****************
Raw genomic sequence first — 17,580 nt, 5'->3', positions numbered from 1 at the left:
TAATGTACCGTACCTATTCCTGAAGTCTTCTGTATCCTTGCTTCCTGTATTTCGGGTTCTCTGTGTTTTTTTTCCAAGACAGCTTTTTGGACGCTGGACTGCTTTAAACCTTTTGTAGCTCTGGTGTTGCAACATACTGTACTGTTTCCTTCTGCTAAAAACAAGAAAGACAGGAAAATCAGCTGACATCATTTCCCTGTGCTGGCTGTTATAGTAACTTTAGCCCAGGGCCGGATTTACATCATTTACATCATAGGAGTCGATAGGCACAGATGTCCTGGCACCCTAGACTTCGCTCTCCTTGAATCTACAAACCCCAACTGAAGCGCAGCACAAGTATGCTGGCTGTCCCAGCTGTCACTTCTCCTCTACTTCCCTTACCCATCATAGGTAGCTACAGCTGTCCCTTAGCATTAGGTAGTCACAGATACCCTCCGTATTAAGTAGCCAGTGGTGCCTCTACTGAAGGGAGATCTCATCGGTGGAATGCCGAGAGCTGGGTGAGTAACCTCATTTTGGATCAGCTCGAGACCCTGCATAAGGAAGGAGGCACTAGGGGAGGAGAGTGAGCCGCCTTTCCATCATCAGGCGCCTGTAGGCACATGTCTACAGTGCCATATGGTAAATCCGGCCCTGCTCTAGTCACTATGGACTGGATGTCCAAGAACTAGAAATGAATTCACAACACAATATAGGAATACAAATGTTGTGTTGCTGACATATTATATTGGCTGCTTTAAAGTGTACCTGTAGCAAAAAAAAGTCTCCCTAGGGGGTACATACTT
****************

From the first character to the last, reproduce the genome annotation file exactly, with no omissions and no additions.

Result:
Raw genomic sequence first — 17,580 nt, 5'->3', positions numbered from 1 at the left:
TAATGTACCGTACCTATTCCTGAAGTCTTCTGTATCCTTGCTTCCTGTATTTCGGGTTCTCTGTGTTTTTTTTCCAAGACAGCTTTTTGGACGCTGGACTGCTTTAAACCTTTTGTAGCTCTGGTGTTGCAACATACTGTACTGTTTCCTTCTGCTAAAAACAAGAAAGACAGGAAAATCAGCTGACATCATTTCCCTGTGCTGGCTGTTATAGTAACTTTAGCCCAGGGCCGGATTTACATCATTTACATCATAGGAGTCGATAGGCACAGATGTCCTGGCACCCTAGACTTCGCTCTCCTTGAATCTACAAACCCCAACTGAAGCGCAGCACAAGTATGCTGGCTGTCCCAGCTGTCACTTCTCCTCTACTTCCCTTACCCATCATAGGTAGCTACAGCTGTCCCTTAGCATTAGGTAGTCACAGATACCCTCCGTATTAAGTAGCCAGTGGTGCCTCTACTGAAGGGAGATCTCATCGGTGGAATGCCGAGAGCTGGGTGAGTAACCTCATTTTGGATCAGCTCGAGACCCTGCATAAGGAAGGAGGCACTAGGGGAGGAGAGTGAGCCGCCTTTCCATCATCAGGCGCCTGTAGGCACATGTCTACAGTGCCATATGGTAAATCCGGCCCTGCTCTAGTCACTATGGACTGGATGTCCAAGAACTAGAAATGAATTCACAACACAATATAGGAATACAAATGTTGTGTTGCTGACATATTATATTGGCTGCTTTAAAGTGTACCTGTAGCAAAAAAAAGTCTCCCTAGGGGGTACATACTT